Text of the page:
They are particularly wrong, the report finds, about the notion of voluntary work as a career move. Most volunteers, it says, take on unpaid work as a way of making a positive contribution, whether to a cause they have a personal interest in or to an activity where they feel they could make a difference. For many it is also a chance to fill spare time in a useful way, to meet people and to have a diversion that takes them outside the four walls of home. Only a very few saw any "career" component in what they were doing.
My husband's experience bears out and supplements these findings. He has Parkinson's disease and contributes to a number of projects as a volunteer. Chiefly it is a way of making some contribution in return for the state benefits and NHS treatment he receives. He regards it as a way of using his experience to help others in a similar situation and pooling resources with other people to benefit many more. It can be hard work, but is often interesting and specialised. The social contact and getting out of the house are benefits as well.
It would assist the family bank balance, of course, if this sort of work were paid. But volunteers bring a particular personal commitment to the task in hand. Any suspicion that volunteers might be motivated by career considerations would change their relationship with those who receive the service. Any career expectation on the part of the volunteer is also likely to be unrealistic. Why should an organisation "promote" someone from unpaid to paid work? They will be more inclined to recruit paid employees from outside the pool of volunteers.
The difficulty comes when the state or charity farms out a programme to a private or not- for-profit company, which has based its calculations on continuing to recruit volunteers. Any hint of commerce in the form of costing or charges for the service, and the spell of the volunteer world is broken.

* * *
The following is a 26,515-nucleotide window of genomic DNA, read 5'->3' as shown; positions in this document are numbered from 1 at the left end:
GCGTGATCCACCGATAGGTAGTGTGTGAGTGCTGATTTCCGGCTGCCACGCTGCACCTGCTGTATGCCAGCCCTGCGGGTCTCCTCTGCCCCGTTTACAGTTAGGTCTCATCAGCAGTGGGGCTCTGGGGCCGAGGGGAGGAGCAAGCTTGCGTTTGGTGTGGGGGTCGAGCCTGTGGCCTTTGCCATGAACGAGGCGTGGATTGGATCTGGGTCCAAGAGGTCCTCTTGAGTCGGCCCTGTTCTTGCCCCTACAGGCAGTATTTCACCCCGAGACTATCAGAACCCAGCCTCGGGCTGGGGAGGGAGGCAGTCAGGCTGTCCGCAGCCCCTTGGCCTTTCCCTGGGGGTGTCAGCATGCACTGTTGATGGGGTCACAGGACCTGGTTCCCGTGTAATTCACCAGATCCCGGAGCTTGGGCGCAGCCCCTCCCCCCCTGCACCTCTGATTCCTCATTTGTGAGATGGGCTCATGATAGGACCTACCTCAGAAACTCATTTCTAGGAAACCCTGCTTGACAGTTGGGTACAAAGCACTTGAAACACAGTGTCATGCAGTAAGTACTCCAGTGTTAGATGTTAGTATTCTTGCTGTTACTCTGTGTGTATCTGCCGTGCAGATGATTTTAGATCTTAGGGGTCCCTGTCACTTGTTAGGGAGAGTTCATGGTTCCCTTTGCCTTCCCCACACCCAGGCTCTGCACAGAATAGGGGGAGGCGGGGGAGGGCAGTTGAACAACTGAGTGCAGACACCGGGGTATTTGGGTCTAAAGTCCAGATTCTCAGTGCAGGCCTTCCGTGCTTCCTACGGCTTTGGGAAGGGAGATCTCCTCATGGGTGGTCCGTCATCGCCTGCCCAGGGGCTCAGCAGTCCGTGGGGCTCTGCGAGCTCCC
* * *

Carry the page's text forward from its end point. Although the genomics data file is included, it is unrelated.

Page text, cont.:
This is one consequence of the proliferation of agencies and private companies in areas that most people regard as the state sector that the Government appears not to understand. Volunteering does not exist comfortably alongside an obvious balance sheet.
The recent ludicrous episode of the lunch allowance illustrates how profoundly the Government fails to "get" the spirit in which the vast majority of people volunteer. Guidelines issued earlier in the summer by the Department of Work and Pensions stipulated that people receiving benefits risked having their benefits docked for lunches they received, or claimed, while doing voluntary work. The reason given was that state benefits are deemed to cover meals.
The rule prompted fury and scorn: were civil servants so short of serious benefit fraudsters that they had to resort to this? Was there a scale somewhere that classified the lunch as thrifty, regular or luxury, and made a deduction accordingly? The rule was rescinded last week.
But it left a sour taste, and a question. Does the Government understand that the overwhelming majority of volunteers work for nothing for truly altruistic reasons - not because they might receive a free lunch or because they hope to reach another rung on a career ladder. In projecting primarily selfish expectations on to those who volunteer, the Government risks killing whole swathes of this "third" sector - and not with kindness either.
Irene Hardill, 'Doing One's Duty: Why people volunteer in a deprived community' (Economic and Social Research Council)Reuse content